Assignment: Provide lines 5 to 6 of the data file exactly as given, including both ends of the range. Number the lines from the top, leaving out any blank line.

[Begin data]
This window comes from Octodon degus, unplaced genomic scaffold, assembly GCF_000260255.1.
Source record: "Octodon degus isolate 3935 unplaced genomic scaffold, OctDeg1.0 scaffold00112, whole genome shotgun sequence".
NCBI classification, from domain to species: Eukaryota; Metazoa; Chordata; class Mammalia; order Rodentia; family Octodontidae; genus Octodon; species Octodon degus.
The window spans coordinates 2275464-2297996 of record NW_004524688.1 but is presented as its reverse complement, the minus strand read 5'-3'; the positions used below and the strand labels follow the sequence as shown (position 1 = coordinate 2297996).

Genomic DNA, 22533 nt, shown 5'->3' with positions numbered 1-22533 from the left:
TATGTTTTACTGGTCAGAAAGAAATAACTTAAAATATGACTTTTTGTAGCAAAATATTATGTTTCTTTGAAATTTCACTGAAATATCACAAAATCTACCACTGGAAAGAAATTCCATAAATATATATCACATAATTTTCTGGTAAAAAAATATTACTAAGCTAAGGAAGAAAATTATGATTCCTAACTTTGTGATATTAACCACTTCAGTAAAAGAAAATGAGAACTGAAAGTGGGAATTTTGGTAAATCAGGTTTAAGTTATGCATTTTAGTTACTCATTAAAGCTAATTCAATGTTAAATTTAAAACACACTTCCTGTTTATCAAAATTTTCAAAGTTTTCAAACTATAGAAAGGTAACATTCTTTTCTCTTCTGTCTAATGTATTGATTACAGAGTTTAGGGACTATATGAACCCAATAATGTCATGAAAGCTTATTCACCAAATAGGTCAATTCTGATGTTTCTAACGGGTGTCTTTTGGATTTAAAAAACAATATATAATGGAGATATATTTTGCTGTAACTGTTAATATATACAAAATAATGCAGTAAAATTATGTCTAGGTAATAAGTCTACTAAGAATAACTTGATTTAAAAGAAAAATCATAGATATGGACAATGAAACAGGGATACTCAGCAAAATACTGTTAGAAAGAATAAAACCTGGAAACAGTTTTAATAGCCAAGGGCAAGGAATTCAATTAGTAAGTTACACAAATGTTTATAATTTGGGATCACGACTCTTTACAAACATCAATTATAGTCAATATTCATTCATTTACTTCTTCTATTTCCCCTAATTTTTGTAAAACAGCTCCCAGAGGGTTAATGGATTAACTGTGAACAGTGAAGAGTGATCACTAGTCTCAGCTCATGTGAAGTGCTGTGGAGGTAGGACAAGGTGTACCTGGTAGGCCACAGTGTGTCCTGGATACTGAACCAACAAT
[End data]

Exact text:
Genomic DNA, 22533 nt, shown 5'->3' with positions numbered 1-22533 from the left:
TATGTTTTACTGGTCAGAAAGAAATAACTTAAAATATGACTTTTTGTAGCAAAATATTATGTTTCTTTGAAATTTCACTGAAATATCACAAAATCTACCACTGGAAAGAAATTCCATAAATATATATCACATAATTTTCTGGTAAAAAAATATTACTAAGCTAAGGAAGAAAATTATGATTCCTAACTTTGTGATATTAACCACTTCAGTAAAAGAAAATGAGAACTGAAAGTGGGAATTTTGGTAAATCAGGTTTAAGTTATGCATTTTAGTTACTCATTAAAGCTAATTCAATGTTAAATTTAAAACACACTTCCTGTTTATCAAAATTTTCAAAGTTTTCAAACTATAGAAAGGTAACATTCTTTTCTCTTCTGTCTAATGTATTGATTACAGAGTTTAGGGACTATATGAACCCAATAATGTCATGAAAGCTTATTCACCAAATAGGTCAATTCTGATGTTTCTAACGGGTGTCTTTTGGATTTAAAAAACAATATATAATGGAGATATATTTTGCTGTAACTGTTAATATATACAAAATAATGCAGTAAAATTATGTCTAGGTAATAAGTCTACTAAGAATAACTTGATTTAAAAGAAAAATCATAGATATGGACAATGAAACAGGGATACTCAGCAAAATACTGTTAGAAAGAATAAAACCTGGAAACAGTTTTAATAGCCAAGGGCAAGGAATTCAATTAGTAAGTTACACAAATGTTTATAATTTGGGATCACGACTCTTTACAAACATCAATTATAGTCAATATTCATTCATTTACTTCTTCTATTTCCCCTAATTTTTGTAAAACAGCTCCCAGAGGGTTAATGGATTAACTGTGAACAGTGAAGAGTGATCACTAGTCTCAGCTCATGTGAAGTGCTGTGGAGGTAGGACAAGGTGTACCTGGTAGGCCACAGTGTGTCCTGGATACTGAACCAACAAT